I thought it was all over, I knew the skin was being taken from the top of my left leg and that the hospital were trialling pig skin on the area where the skin was taken from (they eventually took a biopsy of that area with what reminded me of a pastry cutter).  I assume the skin had been placed on the burns on the bottom of the right leg.  I was confined to bed … not something an active 19-year-old takes easily.  I was busy studying at college and had arranged for work to be sent to me so had plenty to do.

I do not really remember much more about the op day, but I remember the next day.  Mum and Dad had come to visit, and the Doctors came round while they were there.  They explained that the operation had been successful but now they had to place the skin on my leg which my parents were able to stay for if they wished.  This came as a shock to me … anyway, I did not have much choice but to allow it to happen.  They had cleaned the burn up on my leg while I was out, as well as taking the skin from my other leg.  They had also cleaned another much smaller burn at the bottom of my left leg that was not healing well.  The skin had been left in the fridge overnight to do whatever it does.

My mum stayed for the procedure, my dad stayed for about 2 minutes before feeling queasy and getting out before he became the next patient.  He had seen some sights during his army days and now does not like anything ‘medical’.  It was weird to watch the skin being placed, I had a local anaesthetic so did not feel anything, but then was not allowed out of bed for 10 days.  That was hard.  Everyday, the skin would be checked for healing, which it was doing, although I got threatened with leeches at one point as the wound was not cleaning quickly, fortunately that never happened.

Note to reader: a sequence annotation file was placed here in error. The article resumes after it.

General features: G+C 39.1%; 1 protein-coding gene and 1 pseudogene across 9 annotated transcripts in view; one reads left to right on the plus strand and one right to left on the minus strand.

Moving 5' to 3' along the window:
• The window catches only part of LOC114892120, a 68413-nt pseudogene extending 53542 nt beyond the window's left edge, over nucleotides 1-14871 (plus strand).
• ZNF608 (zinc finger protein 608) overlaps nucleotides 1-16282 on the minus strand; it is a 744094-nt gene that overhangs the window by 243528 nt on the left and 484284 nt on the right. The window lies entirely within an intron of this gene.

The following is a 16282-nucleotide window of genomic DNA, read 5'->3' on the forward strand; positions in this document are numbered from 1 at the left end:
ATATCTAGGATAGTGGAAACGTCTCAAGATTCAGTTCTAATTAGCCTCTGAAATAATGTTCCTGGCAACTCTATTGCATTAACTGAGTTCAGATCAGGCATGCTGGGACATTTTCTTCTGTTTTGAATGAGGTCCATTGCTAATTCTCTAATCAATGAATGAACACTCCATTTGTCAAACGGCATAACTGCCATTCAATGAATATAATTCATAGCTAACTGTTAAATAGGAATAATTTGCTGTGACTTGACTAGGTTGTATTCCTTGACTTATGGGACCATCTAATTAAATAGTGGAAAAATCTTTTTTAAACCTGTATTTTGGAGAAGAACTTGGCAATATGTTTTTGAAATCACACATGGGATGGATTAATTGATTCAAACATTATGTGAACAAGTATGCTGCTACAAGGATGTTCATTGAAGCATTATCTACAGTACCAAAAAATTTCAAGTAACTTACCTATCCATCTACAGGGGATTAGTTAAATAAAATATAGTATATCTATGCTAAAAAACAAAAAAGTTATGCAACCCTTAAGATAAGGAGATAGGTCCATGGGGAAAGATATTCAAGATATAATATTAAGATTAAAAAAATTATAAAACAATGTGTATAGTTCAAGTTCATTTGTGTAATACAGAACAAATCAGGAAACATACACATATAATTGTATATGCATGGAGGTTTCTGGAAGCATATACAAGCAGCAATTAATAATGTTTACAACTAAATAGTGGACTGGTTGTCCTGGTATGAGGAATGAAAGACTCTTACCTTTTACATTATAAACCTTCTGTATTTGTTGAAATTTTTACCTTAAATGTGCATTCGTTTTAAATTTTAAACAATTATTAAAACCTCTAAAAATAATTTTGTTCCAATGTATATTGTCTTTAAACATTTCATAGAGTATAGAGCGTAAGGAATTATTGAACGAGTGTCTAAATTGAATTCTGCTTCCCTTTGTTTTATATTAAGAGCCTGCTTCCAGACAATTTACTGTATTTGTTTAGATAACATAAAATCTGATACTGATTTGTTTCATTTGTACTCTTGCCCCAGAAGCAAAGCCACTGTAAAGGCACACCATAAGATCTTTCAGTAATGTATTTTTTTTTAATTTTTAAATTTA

On the tenth day I had to take a bath, it is a test to see if the skin will hold, however, the first thing was to learn to walk again.  Even in 10 days there is a lot of muscle wastage.  Of course, being a relatively fit 19-year-old I did not think I would have a problem … wrong, I would have fallen to the floor had it not been for the support of a nurse.  Anyway, all was good, and I was soon able to go home, although had another 3 months off work, and still must be careful about not getting sunburnt on the skin graft.  I was lucky, the physical wounds healed, the redness eventually went and now it is hardly noticeable … although it is nearly 33 years later.

The mental scars were harder to deal with.  It took me a long time … about 20 year, to be able cook on gas with a naked flame, to go to near a fire and to watch fireworks, and the smell of pork can still turn my stomach.  I also had to find another job quickly, I was never comfortable being near the furnace again.

While I was in hospital, the Kings Cross fire happened, I felt so sorry for those involved.  I cannot imagine what people like Simon Weston and Niki Lauda, and thousands of people who are not famous went through.  Burns hurt, they smell, and I do not recommend them to anyone.